How to Remove Rotted Orchid Roots?

How to Remove Rotted Orchid Roots

Step 1: Start by uprooting your orchid from the pot. Once uprooted, allow the soaked roots to dry for a day to remove any excess moisture. 

Step 2: The next step is to identify which roots are damaged. The roots that look brown and mushy are the ones that you have to get rid of, so you must remove all of them to ensure a successful recovery.

Step 3: Once you have identified the rotten roots, it’s now time to cut them off of the plant. For this, you can use a slim pair of garden shears to make sure you’re only targeting the damaged roots.

You may want to try the VIVOSUN 6.5 Inch Gardening Scissors Hand Pruner, which is slim and easy to grip, so you can cut the rotten roots swiftly and prevent them from causing any damage to the orchid. But before doing so, make sure to clean your garden shears to prevent any possible contamination.

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How to Regrow Roots on an Orchid Plant?

At this point, the damaged roots on your orchid have been successfully removed. Now, it’s time to learn how to regrow roots to ensure their recovery. 

Step 1: The first step is to place the orchid in a pot and fill it with a mixture of loam and soil mix. As much as possible, choose a soil mix that’s targeted for growing orchids. The soil mix will help the roots absorb the nutrients faster so that they can regrow new roots and recover. 

Step 2: After planting your orchid into its new pot, you should place it where it will receive indirect sunlight. This will prevent it from becoming sunburned but is still getting enough light to support its functions. 

Step 3: Then, make sure to sprinkle it with water once a week or whenever the top layer of soil is already dry. Make sure not to overdo it – otherwise, the roots might become soaked again. 

Step 4: Also, check the humidity levels near your orchid. As much as possible, keep it between 60 to 80% for faster recovery. Having a humidity meter like the KJCOOSWI Home Digital Hygrometer will help you monitor the moisture levels in the air. 

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As long as your orchid gets enough sunlight and water, it will surely regrow. However, you have to be patient since this will depend on the severity of the damage caused by the root rot. Expect somewhere between five weeks to three months for your orchid to fully recover. 

Can You Save an Orchid With Root Rot?

It is possible to save an orchid with root rot, especially if it is still in its early stages. You can do so by removing the damaged or rotten orchid roots and moving the plant to a new pot. As long as you give it enough water and sunlight during the recovery period, your orchid will re-establish itself in its new pot and grow into a healthy plant.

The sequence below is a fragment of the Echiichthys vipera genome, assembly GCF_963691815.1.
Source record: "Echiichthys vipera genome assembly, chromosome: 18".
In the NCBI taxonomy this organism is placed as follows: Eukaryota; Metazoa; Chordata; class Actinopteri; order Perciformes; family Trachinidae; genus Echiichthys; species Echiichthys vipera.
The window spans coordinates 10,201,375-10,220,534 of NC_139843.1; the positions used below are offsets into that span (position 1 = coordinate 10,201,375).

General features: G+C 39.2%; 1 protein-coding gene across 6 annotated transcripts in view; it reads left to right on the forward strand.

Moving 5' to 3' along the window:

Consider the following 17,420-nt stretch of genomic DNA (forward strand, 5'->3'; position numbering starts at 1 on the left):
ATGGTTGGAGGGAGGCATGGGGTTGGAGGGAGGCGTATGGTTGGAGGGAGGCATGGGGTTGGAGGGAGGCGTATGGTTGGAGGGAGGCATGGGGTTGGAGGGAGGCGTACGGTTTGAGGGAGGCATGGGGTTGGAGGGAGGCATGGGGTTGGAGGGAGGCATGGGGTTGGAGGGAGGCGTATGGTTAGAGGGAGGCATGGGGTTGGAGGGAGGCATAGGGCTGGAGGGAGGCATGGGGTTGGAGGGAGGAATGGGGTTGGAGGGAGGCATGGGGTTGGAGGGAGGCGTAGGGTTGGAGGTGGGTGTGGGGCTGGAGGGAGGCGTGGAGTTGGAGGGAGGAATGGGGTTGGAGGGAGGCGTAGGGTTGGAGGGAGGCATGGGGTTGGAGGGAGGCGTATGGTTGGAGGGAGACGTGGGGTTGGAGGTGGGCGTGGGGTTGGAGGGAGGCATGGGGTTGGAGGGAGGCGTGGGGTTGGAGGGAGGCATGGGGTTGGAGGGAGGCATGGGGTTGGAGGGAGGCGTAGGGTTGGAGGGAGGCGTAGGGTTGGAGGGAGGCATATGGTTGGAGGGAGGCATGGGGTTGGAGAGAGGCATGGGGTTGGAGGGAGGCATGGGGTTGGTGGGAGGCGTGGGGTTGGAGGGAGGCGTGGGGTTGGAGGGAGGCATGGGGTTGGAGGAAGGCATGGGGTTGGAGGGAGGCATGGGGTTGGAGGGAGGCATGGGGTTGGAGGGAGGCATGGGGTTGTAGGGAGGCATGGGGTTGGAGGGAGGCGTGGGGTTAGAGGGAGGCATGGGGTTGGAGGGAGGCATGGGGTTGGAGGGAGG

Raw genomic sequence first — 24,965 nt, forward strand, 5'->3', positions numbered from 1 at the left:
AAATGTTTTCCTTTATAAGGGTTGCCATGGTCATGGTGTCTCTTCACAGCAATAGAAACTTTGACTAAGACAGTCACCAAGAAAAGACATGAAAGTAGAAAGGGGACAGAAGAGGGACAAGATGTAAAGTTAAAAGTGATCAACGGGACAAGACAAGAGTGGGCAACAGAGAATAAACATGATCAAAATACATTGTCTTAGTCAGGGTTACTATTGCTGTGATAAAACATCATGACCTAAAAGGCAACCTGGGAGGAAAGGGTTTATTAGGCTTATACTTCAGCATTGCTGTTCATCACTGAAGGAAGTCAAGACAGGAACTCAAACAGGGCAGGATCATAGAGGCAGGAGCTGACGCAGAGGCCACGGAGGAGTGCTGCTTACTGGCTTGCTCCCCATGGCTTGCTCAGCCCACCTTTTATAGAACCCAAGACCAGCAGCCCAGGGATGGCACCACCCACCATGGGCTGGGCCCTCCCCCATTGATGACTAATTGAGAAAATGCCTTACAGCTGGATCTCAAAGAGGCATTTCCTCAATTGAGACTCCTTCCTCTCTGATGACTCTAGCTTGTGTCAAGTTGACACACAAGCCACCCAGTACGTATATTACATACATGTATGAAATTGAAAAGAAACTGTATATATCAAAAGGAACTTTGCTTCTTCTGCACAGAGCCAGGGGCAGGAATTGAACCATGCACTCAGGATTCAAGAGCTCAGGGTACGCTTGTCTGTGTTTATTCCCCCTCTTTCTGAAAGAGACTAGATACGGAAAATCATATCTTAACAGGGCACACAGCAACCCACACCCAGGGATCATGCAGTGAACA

How to Save an Orchid With Root Rot?

Now that you have planted your orchid, all you have to do is wait for it to re-establish itself in the ground. However, here are some ways that you can do to make sure your orchid gets saved after an episode of root rot. 

  • Bear in mind that orchids love warmth. With that said, make sure to keep your orchid in a warm temperature that’s at least 75 degrees Fahrenheit. 
  • You may opt to feed your orchid with fertilizer. As much as possible, use a fertilizer that’s specifically formulated for orchids, like the Scotts Miracle-Gro Orchid Plant Food Mist. It’s also in liquid form which makes it easier for the roots to absorb. 
  • To help you monitor the regrowth of your orchid’s roots, it’s best to use a clear pot like the TRUEDAYS Clear Orchid Pot. With a clear pot, you can watch over the progress of your orchid roots. This will also alert you in case there are other problems with the roots or soil.   
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Related: When to Use Orchid Food? | 10 Best Orchid Fertilizers

How to Prevent Orchid Root Rot?

While root rot is common among orchids, that doesn’t mean that it cannot be prevented. Here are some pointers to remember to prevent your orchid from suffering from root rot:

  • Make sure your orchid only gets the right amount of water. Orchids only need around three ice cubes worth of water every one or two weeks. 
  • Don’t hesitate to use a potting mix to make the soil more well-draining. Orchids only need moist soil, but they should not be soaked. You can add potting mix or pebbles to prevent water stagnation. 
  • Always check the pot in case it gets clogged. When the pot is clogged, the roots will become soaked in water, which will surely lead to root rot. Thus, always check the drainage holes in case of any soil buildup and remove the blockage as soon as possible. And if the clog seems impossible to remove, then it’s best to transfer the orchid into a new pot. During the transfer, make sure to use new soil, since the old and soaked soil may already be harboring fungi and bacteria. 

List of Sources

Orchids – https://hgic.clemson.edu/factsheet/orchids/

Yard and Garden: Growing Orchids at Home – https://www.extension.iastate.edu/news/yard-and-garden-growing-orchids-home

Root Rots of Indoor Plants – https://extension.umd.edu/resource/root-rots-indoor-plants

Orchid (Orchidiceae) Plant Health Problems – https://portal.ct.gov/CAES/Plant-Pest-Handbook/pphO/Orchid-Orchidiceae